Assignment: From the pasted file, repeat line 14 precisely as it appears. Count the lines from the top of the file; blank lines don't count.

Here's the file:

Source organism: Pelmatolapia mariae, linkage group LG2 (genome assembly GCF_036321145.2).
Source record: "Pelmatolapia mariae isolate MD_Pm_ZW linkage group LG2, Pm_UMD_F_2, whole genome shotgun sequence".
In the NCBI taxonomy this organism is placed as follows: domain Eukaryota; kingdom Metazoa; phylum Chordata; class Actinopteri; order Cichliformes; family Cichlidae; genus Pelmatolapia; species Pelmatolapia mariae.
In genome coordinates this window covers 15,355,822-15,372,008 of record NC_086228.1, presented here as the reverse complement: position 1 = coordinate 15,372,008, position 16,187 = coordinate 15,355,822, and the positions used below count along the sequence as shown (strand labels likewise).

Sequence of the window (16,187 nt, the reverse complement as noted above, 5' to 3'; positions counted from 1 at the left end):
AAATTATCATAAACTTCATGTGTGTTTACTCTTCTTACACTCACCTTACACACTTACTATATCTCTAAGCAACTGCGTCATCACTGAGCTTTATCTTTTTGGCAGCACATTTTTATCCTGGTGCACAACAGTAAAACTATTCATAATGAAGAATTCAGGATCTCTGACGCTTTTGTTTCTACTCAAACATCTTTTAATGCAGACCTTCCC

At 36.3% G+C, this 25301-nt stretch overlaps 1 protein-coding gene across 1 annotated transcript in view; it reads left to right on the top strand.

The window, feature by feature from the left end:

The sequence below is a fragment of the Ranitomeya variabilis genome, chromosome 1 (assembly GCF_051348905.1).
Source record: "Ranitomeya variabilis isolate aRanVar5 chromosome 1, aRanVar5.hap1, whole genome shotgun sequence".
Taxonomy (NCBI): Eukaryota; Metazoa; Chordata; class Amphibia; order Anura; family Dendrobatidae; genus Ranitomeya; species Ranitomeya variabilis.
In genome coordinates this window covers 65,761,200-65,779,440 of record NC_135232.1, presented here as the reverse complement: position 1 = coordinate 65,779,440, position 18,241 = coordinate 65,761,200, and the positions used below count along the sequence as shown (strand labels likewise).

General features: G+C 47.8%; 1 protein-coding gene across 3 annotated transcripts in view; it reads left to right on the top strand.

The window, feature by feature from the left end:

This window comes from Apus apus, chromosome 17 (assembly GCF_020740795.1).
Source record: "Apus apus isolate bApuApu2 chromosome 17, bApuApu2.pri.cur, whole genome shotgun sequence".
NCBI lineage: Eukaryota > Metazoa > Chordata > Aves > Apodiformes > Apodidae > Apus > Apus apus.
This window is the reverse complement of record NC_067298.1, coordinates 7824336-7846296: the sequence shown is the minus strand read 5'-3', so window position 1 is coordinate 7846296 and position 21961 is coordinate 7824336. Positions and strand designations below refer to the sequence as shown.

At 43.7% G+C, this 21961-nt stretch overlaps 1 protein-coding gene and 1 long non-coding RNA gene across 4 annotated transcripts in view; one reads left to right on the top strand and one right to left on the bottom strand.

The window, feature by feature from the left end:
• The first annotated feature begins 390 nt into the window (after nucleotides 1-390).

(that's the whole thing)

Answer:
The window, feature by feature from the left end: